Richard Bean & Sapo:
In the annals of Bay Area music, Malo's "Suavecito" will no doubt go down as the ultimate Latino love song. The San Francisco Latin rock group's 1972 hit featured the voice of Richard Bean, who wrote it. Today the longtime Hayward resident is still going strong with Sapo, now celebrating 40 years of performing his tune with the band he formed after leaving Malo.
Known as the greatest Chicano love song of all time, Malo's "Suavecito" is 40 years old this year. Malo's 1972 Top 20 hit single was written by timbale player Richard Bean, who initially wrote it as a poem for a girl in his high school algebra class. The song has also been called The Chicano National Anthem. "I have heard it so many times that it almost is part of my brain, I think Richard Bean (along with Pablo and Abel) really created a sweet Latin lovers anthem, the song is simple, like all great love songs and I think it is very romantic. Richard was/is a great songwriter with a very different aspect to his writing. I wonder how Malo would have fared had he and Abel stayed in the band. Well, Malo got a Top 20 Billboard hit that has lasted for 40 years and means a lot to Chicanos..." ~ Quote from Jim McCarthy writer for "Voices of Latin Rock" on his opinion of "Suavecito."
Forty years after its release, Bean is enjoying a new generation of fans who recognize his songwriting skills. The song that originated as a love letter that was never opened instead was intercepted by generations of listeners who continue to discover the joy of Bean's lyrics. "I think it has more meaning to the people who are listening to it now," said Bean. "To me, it's always been 'Suavecito.' I love that song. I don't think about the times when I wrote it. I just think about the people that are listening to it, that enjoy it, and the fact it's brought something to them."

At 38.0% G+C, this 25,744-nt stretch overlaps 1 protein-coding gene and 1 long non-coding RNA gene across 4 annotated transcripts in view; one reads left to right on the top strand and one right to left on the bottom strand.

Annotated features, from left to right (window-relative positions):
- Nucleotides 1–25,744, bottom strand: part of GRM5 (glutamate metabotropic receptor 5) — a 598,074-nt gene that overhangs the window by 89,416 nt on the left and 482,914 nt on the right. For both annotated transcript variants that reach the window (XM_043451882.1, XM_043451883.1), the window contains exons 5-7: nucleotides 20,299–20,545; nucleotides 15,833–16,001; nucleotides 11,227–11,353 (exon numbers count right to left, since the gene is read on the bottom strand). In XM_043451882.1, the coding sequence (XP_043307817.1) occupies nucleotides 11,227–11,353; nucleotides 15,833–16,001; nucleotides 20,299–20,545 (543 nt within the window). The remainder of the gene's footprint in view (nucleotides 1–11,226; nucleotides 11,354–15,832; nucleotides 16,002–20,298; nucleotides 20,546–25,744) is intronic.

Sol featuring Special Guest Rick Stevens:
Sol's infectious Latin beat warms the soul of all audiences and gets people dancing to the rhythms of Salsa and Latin rock. Led by the versatile singers Javier Claudio and Myrna Farias, Sol covers popular songs from Santana to Celia Cruz and Tito Puente to Tower of Power. The high energy band is driven by ten musicians including Latin percussionists and four horn players. Based in San Francisco, the birthplace of Latin rock, Sol continues the musical legacy of Carlos Santana and bands like Malo, Sapo, Azteca and War. The Sol musicians bring a diverse blend of influences from Latin, rock and jazz to create their own unique mix of Latin music for the 21st century. The sounds of Sol will warm your soul.
Rick Stevens' vocals first came to prominence when he sang on 'Sparkling in the Sand' from East Bay Grease, Tower of Power's first album on San Francisco Records. In 1972, he forever etched his place in music history with the memorable 'You're Still a Young Man,' from the album Bump City, which went top ten on the Billboard charts. His other signature tracks from that recording were 'What is Hip?' and 'Down to the Night Club,' which remain Tower of Power staples to this very day, 40 years later.
Third Sol was founded by Rudy Ramos Sr. After being on the local Top-40 circuit, Rudy found that most people liked the mix of Latin, Soul, R&B, including rock all mixed together into one genre. With Third Sol, he has blended the Latin, Funk, and Rock feel, taking it back to O'l skool when Latin & Funk were a vital part of the '70s music scene. Third Sol mixes all genres together, and will turn any party into a concert. This group takes it to new heights in today's music scene. Third Sol will often stage a horn section that compliments the blazing hot percussion section, that makes the Latin Funk feel a sound to remember!